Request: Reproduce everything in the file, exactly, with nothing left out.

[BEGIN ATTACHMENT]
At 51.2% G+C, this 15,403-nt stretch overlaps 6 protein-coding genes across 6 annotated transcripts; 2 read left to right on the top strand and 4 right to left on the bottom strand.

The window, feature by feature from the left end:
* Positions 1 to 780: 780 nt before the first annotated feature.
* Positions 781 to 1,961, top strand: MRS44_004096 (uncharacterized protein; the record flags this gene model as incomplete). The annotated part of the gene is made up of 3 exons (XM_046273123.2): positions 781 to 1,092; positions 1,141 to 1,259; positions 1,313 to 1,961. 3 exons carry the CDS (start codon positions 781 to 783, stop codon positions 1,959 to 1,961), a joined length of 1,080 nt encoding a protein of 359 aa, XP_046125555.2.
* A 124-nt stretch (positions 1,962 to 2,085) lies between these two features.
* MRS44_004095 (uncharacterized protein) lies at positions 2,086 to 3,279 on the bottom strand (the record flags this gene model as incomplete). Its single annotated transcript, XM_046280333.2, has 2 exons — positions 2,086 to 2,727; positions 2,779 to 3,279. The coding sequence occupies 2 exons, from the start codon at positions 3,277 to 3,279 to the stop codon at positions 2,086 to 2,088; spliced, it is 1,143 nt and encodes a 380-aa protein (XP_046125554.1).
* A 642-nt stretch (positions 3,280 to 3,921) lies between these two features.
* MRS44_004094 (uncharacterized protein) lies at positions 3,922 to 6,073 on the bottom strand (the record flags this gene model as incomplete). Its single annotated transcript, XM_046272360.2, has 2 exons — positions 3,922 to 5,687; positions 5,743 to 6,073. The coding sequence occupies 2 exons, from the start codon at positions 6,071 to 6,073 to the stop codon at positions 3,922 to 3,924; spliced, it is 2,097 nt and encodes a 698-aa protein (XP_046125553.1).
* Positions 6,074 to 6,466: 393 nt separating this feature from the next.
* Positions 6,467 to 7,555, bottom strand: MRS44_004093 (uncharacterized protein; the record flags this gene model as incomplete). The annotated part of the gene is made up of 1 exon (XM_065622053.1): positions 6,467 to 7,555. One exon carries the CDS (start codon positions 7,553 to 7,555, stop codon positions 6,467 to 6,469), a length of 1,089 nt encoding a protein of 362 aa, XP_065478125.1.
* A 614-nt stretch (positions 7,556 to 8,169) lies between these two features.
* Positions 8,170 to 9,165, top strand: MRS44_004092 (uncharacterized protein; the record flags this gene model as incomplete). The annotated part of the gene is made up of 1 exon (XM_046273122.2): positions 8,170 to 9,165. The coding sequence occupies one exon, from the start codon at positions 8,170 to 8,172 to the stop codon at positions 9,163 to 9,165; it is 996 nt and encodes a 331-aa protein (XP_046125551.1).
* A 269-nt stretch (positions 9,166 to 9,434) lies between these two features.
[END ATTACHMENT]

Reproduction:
At 51.2% G+C, this 15,403-nt stretch overlaps 6 protein-coding genes across 6 annotated transcripts; 2 read left to right on the top strand and 4 right to left on the bottom strand.

The window, feature by feature from the left end:
* Positions 1 to 780: 780 nt before the first annotated feature.
* Positions 781 to 1,961, top strand: MRS44_004096 (uncharacterized protein; the record flags this gene model as incomplete). The annotated part of the gene is made up of 3 exons (XM_046273123.2): positions 781 to 1,092; positions 1,141 to 1,259; positions 1,313 to 1,961. 3 exons carry the CDS (start codon positions 781 to 783, stop codon positions 1,959 to 1,961), a joined length of 1,080 nt encoding a protein of 359 aa, XP_046125555.2.
* A 124-nt stretch (positions 1,962 to 2,085) lies between these two features.
* MRS44_004095 (uncharacterized protein) lies at positions 2,086 to 3,279 on the bottom strand (the record flags this gene model as incomplete). Its single annotated transcript, XM_046280333.2, has 2 exons — positions 2,086 to 2,727; positions 2,779 to 3,279. The coding sequence occupies 2 exons, from the start codon at positions 3,277 to 3,279 to the stop codon at positions 2,086 to 2,088; spliced, it is 1,143 nt and encodes a 380-aa protein (XP_046125554.1).
* A 642-nt stretch (positions 3,280 to 3,921) lies between these two features.
* MRS44_004094 (uncharacterized protein) lies at positions 3,922 to 6,073 on the bottom strand (the record flags this gene model as incomplete). Its single annotated transcript, XM_046272360.2, has 2 exons — positions 3,922 to 5,687; positions 5,743 to 6,073. The coding sequence occupies 2 exons, from the start codon at positions 6,071 to 6,073 to the stop codon at positions 3,922 to 3,924; spliced, it is 2,097 nt and encodes a 698-aa protein (XP_046125553.1).
* Positions 6,074 to 6,466: 393 nt separating this feature from the next.
* Positions 6,467 to 7,555, bottom strand: MRS44_004093 (uncharacterized protein; the record flags this gene model as incomplete). The annotated part of the gene is made up of 1 exon (XM_065622053.1): positions 6,467 to 7,555. One exon carries the CDS (start codon positions 7,553 to 7,555, stop codon positions 6,467 to 6,469), a length of 1,089 nt encoding a protein of 362 aa, XP_065478125.1.
* A 614-nt stretch (positions 7,556 to 8,169) lies between these two features.
* Positions 8,170 to 9,165, top strand: MRS44_004092 (uncharacterized protein; the record flags this gene model as incomplete). The annotated part of the gene is made up of 1 exon (XM_046273122.2): positions 8,170 to 9,165. The coding sequence occupies one exon, from the start codon at positions 8,170 to 8,172 to the stop codon at positions 9,163 to 9,165; it is 996 nt and encodes a 331-aa protein (XP_046125551.1).
* A 269-nt stretch (positions 9,166 to 9,434) lies between these two features.